Letters to The Pit:
Academic encourages The Pit to
force court showdown over records

[Editor's note: This letter refers to City Manager Jim Shipley's decision to withhold information from The Pit's editor because Shipley does not consider The Putnam Pit 'the press.' As we prepare to take him back to court, journalists from across the country have been asked to submit letters. We'll let the courts decide whether the city is right or wrong, but here's the opinion of someone even Shipley would have to admit knows what he's talking about.]

December 21, 1996

To: Geoff Davidian
Publisher and editor
The Putnam Pit

Dear Geoff

Your letter concerning Freedom of Information in Cookeville, Tennessee, was disturbing. I was surprised that anyone would question your credentials as a journalist. The evidence of your experience is convincing: A Master of Arts degree in Journalism from Marquette University, state editor of the Roswell (NM) Daily Record, reporter for The Arizona Republic, The Milwaukee Journal, The Portland (ME) Press-Herald and Houston Chronicle, with assignments covering the Mexico City earthquake, the cocaine-Contra link, President George Bush, and the Gulf War, to name a few.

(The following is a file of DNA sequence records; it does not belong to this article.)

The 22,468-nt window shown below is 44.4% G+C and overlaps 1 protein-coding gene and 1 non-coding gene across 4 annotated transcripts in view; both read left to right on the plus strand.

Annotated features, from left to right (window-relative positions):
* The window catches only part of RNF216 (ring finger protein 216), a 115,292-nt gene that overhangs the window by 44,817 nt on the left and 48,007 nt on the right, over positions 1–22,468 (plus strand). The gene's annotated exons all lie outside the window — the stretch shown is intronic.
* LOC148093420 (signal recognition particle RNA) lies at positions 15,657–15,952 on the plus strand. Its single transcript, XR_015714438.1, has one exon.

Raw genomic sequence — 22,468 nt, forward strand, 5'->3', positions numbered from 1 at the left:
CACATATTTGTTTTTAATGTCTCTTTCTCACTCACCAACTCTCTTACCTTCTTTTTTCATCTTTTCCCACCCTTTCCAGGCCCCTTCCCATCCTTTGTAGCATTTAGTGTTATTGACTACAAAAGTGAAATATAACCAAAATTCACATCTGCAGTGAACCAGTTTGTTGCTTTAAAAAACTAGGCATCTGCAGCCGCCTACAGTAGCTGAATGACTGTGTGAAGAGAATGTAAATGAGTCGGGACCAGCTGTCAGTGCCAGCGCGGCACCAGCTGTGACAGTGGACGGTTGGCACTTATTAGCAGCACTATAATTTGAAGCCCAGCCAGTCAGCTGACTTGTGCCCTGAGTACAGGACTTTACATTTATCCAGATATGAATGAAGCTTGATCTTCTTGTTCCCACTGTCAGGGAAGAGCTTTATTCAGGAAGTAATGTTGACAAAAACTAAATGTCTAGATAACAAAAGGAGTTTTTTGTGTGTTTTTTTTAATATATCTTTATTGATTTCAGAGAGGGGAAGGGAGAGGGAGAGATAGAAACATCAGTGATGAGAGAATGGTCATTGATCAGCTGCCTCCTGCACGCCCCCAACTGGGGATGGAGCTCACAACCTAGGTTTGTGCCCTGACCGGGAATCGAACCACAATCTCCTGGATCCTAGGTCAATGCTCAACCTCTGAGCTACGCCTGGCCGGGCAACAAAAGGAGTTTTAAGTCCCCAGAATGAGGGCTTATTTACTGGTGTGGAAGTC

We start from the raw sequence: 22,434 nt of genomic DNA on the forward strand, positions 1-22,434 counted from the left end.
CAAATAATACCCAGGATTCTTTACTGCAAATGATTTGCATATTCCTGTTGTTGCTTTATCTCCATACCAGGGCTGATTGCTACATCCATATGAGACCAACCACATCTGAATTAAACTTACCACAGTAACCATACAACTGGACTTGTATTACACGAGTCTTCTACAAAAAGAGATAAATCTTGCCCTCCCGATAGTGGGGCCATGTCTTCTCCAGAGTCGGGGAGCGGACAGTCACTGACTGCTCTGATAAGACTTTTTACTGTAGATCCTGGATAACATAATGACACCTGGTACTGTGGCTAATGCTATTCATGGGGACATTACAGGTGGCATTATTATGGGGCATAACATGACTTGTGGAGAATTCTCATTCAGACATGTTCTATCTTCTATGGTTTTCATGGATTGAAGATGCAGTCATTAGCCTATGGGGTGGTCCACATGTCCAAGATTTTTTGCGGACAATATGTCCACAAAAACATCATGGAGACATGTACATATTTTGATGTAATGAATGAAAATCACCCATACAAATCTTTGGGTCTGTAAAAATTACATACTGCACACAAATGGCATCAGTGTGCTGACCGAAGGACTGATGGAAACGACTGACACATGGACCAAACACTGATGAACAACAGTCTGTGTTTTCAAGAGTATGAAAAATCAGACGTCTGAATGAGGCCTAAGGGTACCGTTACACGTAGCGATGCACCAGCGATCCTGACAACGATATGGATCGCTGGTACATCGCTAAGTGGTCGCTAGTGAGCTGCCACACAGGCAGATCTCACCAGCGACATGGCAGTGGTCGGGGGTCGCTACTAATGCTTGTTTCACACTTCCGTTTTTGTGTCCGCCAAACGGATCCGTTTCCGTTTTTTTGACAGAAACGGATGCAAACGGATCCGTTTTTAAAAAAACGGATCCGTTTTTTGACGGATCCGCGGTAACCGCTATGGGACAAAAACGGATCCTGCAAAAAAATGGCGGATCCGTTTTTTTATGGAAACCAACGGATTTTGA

And now you are publisher of The Putnam Pit , a lively little paper that is critical of local government. Obviously, it carries news of general interest. It is performing a watchdog role that was recognized long ago by the Supreme Court of the United States.

The current problem appears to focus on access to public records, a matter that is covered by the federal Freedom of Information Act and state Open Records legislation. My experience in almost 40 years with The Milwaukee Journal (19 of them as editor in-chief) is that some public officials are reluctant to open records that contain information they don't want divulged. Wisconsin and most other states have listed reasons for protecting information and most of those with which I am familiar are reasonable. Whenever there has been a serious dispute over Open Records or Open Meetings laws in Wisconsin we have settled the matter in court and I am sure that you have that opportunity in Tennessee.

However, limiting inspection to a citizen of the state in which the paper is published (Tennessee in your case) comes as a surprise to me although I have been involved in Freedom of Information activity for decades. Does this mean that a reporter from USA Today who lives in Virginia and is on assignment in Tennessee can't see government records? Or does this just apply to The Putnam Pit? I applaud your challenge of the residency requirement.

Professor Richard H. Leonard
Johnson Hall
Marquette University
PO Box 1551
Milwaukee, WI 53201-1881

[Professor Leonard was editor of the Pulitzer Prize-winning Milwaukee Journal from 1967-85. Part of that period he served as national president of the Society of Professional Journalists. From 1986-89, he was editor in residence at Hawaii's East-West Center.]

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